|Calling Taiwan "China" makes about as much sense as calling a horse a dog.|
Shame on you, IELTS.
I'm still deeply upset as someone who has taught IELTS preparatory classes that the IELTS organization changed "Taiwan" to "Taiwan, China". I have quite a lot more to say about this, which I'll publish across two posts.
Right now, what I really want to say is that, as an IELTS teacher, I'm embarrassed to be associated with the brand. As a teacher who has advised her learners about proficiency tests in the past, I just can't with good conscience advise now that my learners take any test (TOEFL does the same thing, but I'm not a TOEFL teacher so I have less personally invested. They're slimy cowards for kowtowing to China too, though). My students deserve not to be humiliated just by registering.
To Taiwanese students, I say, don't take IELTS. Just...don't. I wish I had a better alternative, but I don't.
I considered writing this up for publication outside of my blog, but ultimately decided it was best published here, as it expresses a very personal opinion. That said, I do hope it reaches a wider audience, even though I feel as though this is a hopeless battle.
It took me a long time to get this together in Chinese, but here you go (English below):
拒絕雅思 每星期似乎都有新的公司或組織，在中華人民共和國的壓力下開始稱呼「台灣」（Taiwan）為「中國台灣」（Taiwan, China）。直到不久之前，這些矮化他人的組織中最過分的是航空公司，而且讓人覺得台灣人民或他們的盟友好像沒有什麽辦法可以抗議。現在，中國這種壓迫國際組織改變對台稱呼的霸凌行為，也伸向了英語能力檢定考試機構：目前雅思（IELTS）和托福（TOEFL）考試中心的國籍欄位都將台灣稱為「中國台灣」。
That's for my students and Taiwanese readers.
Every week, it seems as though a new company or organization begins referring to “Taiwan” as “Taiwan, China” under pressure from the People’s Republic of China. Until recently, the most egregious offenders were airlines, and it felt as though there was little that Taiwanese people or their allies could do in protest. Now, China’s bullying of international organizations about Taiwan’s name has reached the English proficiency exam industry, with both IELTS and TOEFL designating test centers in Taiwan as “Taiwan, China”.
As a certified English teacher of 14 years in Taiwan who is currently working toward a Master’s in Education, I believe that while topics of discussion in language classes may be controversial or occasionally political as this reflects the real world, that the ‘world’ of language learning - the schools, classes and test centers - should be apolitical. No learner should be made to feel denigrated because their country has been designated as non-existent. As a permanent resident of Taiwan who loves this country, I can not accept that any of my Taiwanese learners might feel embarrassed that their nation has been erased due to the bullying of an increasingly expansionist China.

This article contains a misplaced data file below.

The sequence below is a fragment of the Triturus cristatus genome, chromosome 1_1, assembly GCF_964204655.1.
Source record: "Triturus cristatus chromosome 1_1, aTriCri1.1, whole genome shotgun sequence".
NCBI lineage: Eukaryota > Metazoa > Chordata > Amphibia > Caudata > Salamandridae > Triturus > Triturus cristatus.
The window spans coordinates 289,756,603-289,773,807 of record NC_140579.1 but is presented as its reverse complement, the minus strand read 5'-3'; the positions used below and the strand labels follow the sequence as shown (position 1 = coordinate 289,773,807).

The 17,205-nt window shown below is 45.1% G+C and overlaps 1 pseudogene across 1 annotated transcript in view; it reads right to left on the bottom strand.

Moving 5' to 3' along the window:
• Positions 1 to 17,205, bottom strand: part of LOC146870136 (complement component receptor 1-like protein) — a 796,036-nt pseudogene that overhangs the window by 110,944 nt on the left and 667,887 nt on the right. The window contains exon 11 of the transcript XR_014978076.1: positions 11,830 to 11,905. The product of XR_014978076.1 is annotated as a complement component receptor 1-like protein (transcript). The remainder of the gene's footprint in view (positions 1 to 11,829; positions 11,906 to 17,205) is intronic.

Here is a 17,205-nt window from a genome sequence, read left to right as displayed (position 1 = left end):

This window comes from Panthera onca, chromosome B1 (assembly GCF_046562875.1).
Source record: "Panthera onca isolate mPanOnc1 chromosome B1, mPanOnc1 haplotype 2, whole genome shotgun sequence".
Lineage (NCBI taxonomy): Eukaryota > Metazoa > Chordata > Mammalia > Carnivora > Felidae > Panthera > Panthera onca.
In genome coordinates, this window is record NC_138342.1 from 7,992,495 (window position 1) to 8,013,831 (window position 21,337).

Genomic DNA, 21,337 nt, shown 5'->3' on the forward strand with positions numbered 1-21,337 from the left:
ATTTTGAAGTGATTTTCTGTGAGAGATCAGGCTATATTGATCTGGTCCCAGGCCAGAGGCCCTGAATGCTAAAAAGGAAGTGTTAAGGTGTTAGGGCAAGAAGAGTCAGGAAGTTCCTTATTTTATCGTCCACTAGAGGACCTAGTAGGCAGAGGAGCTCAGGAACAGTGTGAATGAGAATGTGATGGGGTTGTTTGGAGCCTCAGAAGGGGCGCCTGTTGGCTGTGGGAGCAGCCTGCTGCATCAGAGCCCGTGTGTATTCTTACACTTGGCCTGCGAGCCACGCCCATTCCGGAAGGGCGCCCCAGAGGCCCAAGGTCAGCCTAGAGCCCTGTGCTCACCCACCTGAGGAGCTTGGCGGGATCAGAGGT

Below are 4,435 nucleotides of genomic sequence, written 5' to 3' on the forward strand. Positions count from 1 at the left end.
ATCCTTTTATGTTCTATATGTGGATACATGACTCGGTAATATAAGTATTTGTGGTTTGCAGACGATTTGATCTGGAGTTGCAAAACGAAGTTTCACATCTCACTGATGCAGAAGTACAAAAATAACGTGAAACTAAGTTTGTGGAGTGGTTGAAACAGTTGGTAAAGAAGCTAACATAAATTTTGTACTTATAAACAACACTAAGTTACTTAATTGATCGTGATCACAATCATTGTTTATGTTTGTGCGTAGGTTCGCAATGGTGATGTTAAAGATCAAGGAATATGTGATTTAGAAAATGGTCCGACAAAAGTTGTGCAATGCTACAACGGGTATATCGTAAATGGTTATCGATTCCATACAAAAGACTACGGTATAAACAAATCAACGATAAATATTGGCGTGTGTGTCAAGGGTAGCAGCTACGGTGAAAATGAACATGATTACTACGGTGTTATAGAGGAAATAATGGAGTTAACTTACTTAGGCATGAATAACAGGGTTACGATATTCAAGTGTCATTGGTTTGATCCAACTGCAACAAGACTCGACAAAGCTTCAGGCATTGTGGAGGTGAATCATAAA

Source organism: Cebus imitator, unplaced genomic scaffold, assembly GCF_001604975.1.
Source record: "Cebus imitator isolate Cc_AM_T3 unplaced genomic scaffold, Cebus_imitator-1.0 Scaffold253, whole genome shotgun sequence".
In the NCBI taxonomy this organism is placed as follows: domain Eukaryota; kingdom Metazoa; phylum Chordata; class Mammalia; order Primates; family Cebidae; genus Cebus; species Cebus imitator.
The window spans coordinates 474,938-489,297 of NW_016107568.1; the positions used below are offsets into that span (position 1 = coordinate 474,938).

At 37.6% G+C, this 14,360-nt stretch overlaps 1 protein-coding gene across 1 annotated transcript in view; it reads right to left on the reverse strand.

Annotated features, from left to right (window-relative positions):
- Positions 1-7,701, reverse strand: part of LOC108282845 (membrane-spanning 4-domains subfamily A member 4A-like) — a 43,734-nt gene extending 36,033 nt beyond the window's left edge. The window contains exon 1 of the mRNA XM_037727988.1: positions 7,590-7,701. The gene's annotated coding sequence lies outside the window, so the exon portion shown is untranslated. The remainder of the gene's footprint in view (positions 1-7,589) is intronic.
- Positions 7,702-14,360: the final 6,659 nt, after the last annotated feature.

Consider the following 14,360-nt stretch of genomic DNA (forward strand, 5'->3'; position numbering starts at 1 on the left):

As a teacher who has conducted IELTS preparatory classes for proficiency exams and given advice on which exam to take, I was once proud to say that IELTS is one of the more valid, reliable and well-researched proficiency exams available. No test is perfect, but as standardized exams go, IELTS was as good as it could be. However, I am now personally embarrassed at being associated with the IELTS brand, and I can no longer recommend it, or TOEFL, to my learners. They deserve better than to be insulted in this way. Taiwan as a whole deserves better treatment from international organizations.
Many of my learners hope to go abroad, often within a short timeframe. However, the only course of action I can recommend with a clear conscience is to put plans to sit for a proficiency exam on hold, and write to the exam boards instead to complain about this wording, both through their websites where contact information is available, and on social media. Ask them to change the designation back to Taiwan, but name the list “Country/Territory”, so that the burden will be on readers, rather than the organizations themselves taking a political stance. Write to British Council Taiwan and IDP Taiwan as well, asking them to lodge formal complaints with the head IELTS office.
Having moved from the US to Taiwan myself, I sympathize with how difficult it may be to postpone one’s plans to move to another country. However, the more swiftly these organizations feel economic pressure to treat Taiwan fairly, the more quickly the change can be made. Unlike airlines, who are used to dealing with angry customers, English proficiency testing companies are more likely to be concerned by a sudden drop in registrations and uptick in complaints.
Unlike airlines, China needs them as much as they need China: while it is true that China is a huge market for IELTS and TOEFL, China cannot realistically ban them from the country as they might with a foreign airline, just as they ultimately did not ban Cambridge University Press for refusing to make certain articles unavailable in China. Unlike with airlines, your voice may actually be heard.
Until it is, this English teacher who used to teach IELTS classes and who loves Taiwan can only give one piece of advice: don’t take IELTS.
To the other IELTS teachers out there, I say: stop recommending IELTS. Tell your students exactly what you think of them and their bending over for China. Show them that foreign residents of Taiwan care, too.
IELTS, too, should be worried that the very people - the professionals, the teachers, and yes, the foreign faces - who are the 'face' of IELTS in Taiwan hate it so very much. It's not just me: I don't know even one examiner right now (and I am acquainted with more than a few) who has a good opinion of IELTS and I doubt I know even one teacher. I'm already telling Taiwanese students what I think now, when I would previously recommend them. Is that what they want for their brand image in Taiwan? If they cared, that is?